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BCCJ Launches Global Sporting Events Champions Network
Written by BCCJ
March 18, 2016
Community and Business, Past Event Round Ups
The British Chamber of Commerce in Japan’s (BCCJ) Global Sporting Events (GSE) mission is to support the interests of its members, along with the organisers of the 2019 Rugby World Cup, and the 2020 Olympics & Paralympics, to achieve the best possible organization, business and community results before, during and after the events.
Since before Tokyo won the right to host these major GSE, we have been delivering an events programme that underpins this mission, supporting knowledge-transfer between London 2012 and Tokyo 2020, and the 2015 and 2019 Rugby World Cups.
On 16 March 2016, BCCJ Global Sporting Events Champions – member companies that have pledged support for delivering successful GSE events in Japan – attended an invitation-only roundtable supported by the British Embassy, at the Shangri La Tokyo.
BCCJ Global Sports Champions Top Firms
- BT Japan Corporation
- GlaxoSmithKline K.K.
- Robert Walters Japan K.K.
- Jaguar Land Rover Japan Limited
- Ernst & Young
- Ove Arup & Partners Japan Ltd
- Deloitte Touche Tohmatsu
- JAC International
Global Sporting Events Platform
UK Ambassador Tim Hitchens, CMG, LVO opened the session and reminded attendees that in 2014, the UK and Japan signed a Global Sporting Events Host to Host Agreement formalising the two nations’ commitment to share the UK experience and lessons learned – good and bad – from planning and delivering the Olympic and Paralympic Games in 2012 and the Rugby World Cup in 2015.
The Ambassador then highlighted the ongoing successful GSE partnership between UK Trade & Investment team at the British Embassy Tokyo and the BCCJ. This partnership has so far delivered over twenty events to support knowledge transfer between the UK and Japan, including seminars with: the Mayor of London, Boris Johnson; Lord Deighton (Chief Executive of the London 2012 Organising Committee); Jean Tomlin (Head of Workforce, London 2012); and Sue Hunt (Head of Diversity, London 2012).
The most recent GSE collaboration focused on the visit to Japan by Lord Coe and the British Olympics Association to sign MOUs securing Team GB training camps in Yokohama, Kanagawa and Keio University. As a result of these activities, said the ambassador, “the UK has become Japan’s preferred partner on Olympics engagement and long-term legacy projects.”
He went on: “We’ve formed strategic and cordial working relationships with the Tokyo 2020 Organising Committee, Tokyo Metropolitan Government, the Japan Olympic and Paralympics Committees, the Japan Rugby 2019 Tournament Organiser and many other Global Sports stakeholders. We’ve introduced those teams to counterparts in the London 2012 and Rugby World Cup organising and sporting bodies to connect the most relevant experts in their field.”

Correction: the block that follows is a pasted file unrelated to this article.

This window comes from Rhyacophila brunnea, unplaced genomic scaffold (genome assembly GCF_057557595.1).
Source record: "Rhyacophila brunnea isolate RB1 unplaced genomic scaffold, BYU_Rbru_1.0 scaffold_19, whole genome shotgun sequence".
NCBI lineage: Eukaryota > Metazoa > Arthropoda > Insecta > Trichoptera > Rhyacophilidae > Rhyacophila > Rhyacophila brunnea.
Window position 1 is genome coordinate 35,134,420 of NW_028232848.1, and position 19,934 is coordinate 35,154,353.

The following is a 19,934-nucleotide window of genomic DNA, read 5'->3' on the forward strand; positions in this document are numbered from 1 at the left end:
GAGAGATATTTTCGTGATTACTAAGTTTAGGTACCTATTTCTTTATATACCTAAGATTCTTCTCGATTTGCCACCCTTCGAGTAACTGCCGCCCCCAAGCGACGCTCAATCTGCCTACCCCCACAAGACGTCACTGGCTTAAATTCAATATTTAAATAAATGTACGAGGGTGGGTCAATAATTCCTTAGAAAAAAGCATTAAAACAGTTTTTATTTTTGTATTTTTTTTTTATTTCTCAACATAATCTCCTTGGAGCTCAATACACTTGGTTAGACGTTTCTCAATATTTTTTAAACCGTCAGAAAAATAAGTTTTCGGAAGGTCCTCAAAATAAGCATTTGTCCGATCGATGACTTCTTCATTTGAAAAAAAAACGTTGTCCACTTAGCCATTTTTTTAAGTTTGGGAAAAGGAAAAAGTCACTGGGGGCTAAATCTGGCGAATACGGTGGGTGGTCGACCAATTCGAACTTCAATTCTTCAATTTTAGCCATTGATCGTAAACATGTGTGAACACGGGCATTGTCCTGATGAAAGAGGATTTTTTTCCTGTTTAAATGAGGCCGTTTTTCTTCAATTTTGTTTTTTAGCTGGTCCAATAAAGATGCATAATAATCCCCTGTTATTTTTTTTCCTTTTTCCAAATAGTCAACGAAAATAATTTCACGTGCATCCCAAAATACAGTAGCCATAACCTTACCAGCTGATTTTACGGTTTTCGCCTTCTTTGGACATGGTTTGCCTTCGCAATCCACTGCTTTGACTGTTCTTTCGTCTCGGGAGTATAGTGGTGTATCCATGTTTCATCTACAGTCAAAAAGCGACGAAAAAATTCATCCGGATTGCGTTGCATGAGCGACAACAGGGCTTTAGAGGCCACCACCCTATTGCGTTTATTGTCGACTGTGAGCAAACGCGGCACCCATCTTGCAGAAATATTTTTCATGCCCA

Global Sporting Events and Business
Addressing the already strong relations forged between the UK and Japan’s GSE organisers and stakeholders, the Ambassador confirmed, “We’ve made a good start at building business-to-business relationships and have helped UK companies secure contracts valued nearly £5 million, linked to early planning for Tokyo 2020.”
The Ambassador went on to say he was delighted to launch the UK Global Sporting Events Champions network: “Together, you will be stronger in seeking business, and helping Japan to deliver the Rugby World Cup 2019 and the Tokyo 2020 Games. I and my Embassy teams are pleased to pledge our support for your group in this ongoing collaboration between UK and Japanese firms on Global Sporting Events initiatives, using our shared values to work actively with Japan, for the benefit of UK PLC as a whole.”
President of the BCCJ, David Bickle, welcomed the Ambassador’s support and emphasised the commitment of the BCCJ to promote GSE-related business and community opportunities for its members.
Bickle highlighted three core areas covered by the BCCJ GSE programme: B2B, B2C, and community programmes surrounding GSE events. He also stressed the importance of working with partners in Japan, such as other foreign Chambers of Commerce, as well as media to highlight team values and success stories.
And he encouraged firms to download the BCCJ’s two most recent reports on GSE opportunities:
June 2015 GSE Report HERE
March 2016 GSE Report HERE
Overcoming Challenges Together
In the subsequent round-table discussion, the GSE Champion firms exchanged views on the challenges faced by UK companies with regard to Tokyo 2020 acquisition and procurement processes, and expressed their hopes that their sports-related business aspirations might come to fruition faster than they are at present.